The consequences of unintended fertility for maternal and child health in India

Abhishek Singh, International Institute for Population Sciences (IIPS)
Satvika Chalasani, Pennsylvania State University
Michael Koenig, Johns Hopkins University
Bidhubhusan Mahapatra, Karnataka Health Promotion Trust (KHPT)

Data from the Indian National Family Health Survey of 2005-06 are used to explore how intention status of pregnancy (at the time of conception) influences the likelihood of the mother having a safe delivery, the child receiving a full set of vaccinations, the child being stunted, and neonatal and postneonatal mortality. Logistic regression is used for all the outcomes, in conjunction with a sibling-difference model to address unobserved heterogeneity. Infant mortality is additionally modeled using discrete time survival analysis. Preliminary results indicate that unintended births (both mistimed and unwanted) are about 30% more likely than wanted births to be delivered unsupervised by any medical personnel, 60% less likely to have received all the recommended immunizations, and 20% more likely to be stunted. Given the high levels of unintended fertility (21% of births) in India, these are important findings that underscore the importance of continued and increasing investments in family planning.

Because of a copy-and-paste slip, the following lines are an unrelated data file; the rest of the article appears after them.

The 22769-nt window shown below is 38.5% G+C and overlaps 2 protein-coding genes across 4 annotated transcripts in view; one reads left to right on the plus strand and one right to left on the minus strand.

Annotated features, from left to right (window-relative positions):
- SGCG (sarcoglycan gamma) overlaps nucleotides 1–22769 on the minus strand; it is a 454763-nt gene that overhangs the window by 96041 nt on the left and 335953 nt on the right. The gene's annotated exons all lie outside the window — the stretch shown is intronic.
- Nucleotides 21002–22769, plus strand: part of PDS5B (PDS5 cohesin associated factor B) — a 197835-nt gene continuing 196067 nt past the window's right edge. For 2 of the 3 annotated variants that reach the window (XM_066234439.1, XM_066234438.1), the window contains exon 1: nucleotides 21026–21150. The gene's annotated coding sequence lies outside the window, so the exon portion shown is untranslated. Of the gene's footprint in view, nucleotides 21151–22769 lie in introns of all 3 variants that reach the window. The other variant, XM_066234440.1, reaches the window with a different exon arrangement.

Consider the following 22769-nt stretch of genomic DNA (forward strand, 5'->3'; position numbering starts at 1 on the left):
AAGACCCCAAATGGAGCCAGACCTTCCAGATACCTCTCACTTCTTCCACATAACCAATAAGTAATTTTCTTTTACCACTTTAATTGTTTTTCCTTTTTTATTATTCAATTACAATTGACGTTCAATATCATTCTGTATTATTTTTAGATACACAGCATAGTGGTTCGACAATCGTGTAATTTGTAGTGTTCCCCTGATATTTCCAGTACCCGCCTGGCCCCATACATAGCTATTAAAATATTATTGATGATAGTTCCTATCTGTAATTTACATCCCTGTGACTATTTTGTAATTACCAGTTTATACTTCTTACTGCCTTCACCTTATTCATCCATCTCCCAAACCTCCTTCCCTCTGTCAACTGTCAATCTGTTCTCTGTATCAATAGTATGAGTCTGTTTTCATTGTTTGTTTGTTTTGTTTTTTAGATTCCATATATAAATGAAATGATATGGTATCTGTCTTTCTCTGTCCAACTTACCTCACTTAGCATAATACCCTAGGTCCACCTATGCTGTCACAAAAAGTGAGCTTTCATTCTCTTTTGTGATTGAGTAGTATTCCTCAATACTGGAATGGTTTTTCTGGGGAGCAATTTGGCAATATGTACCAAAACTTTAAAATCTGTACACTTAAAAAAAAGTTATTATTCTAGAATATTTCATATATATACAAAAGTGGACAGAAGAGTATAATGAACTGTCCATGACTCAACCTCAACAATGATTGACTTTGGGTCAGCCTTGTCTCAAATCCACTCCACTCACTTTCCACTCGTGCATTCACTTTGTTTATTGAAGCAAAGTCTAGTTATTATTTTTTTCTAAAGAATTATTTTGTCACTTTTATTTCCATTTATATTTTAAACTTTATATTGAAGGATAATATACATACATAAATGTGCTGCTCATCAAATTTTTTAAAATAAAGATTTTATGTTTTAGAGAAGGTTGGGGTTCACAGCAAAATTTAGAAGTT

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Presented in Poster Session 1: Reproductive health, HIV-AIDS, poverty and gender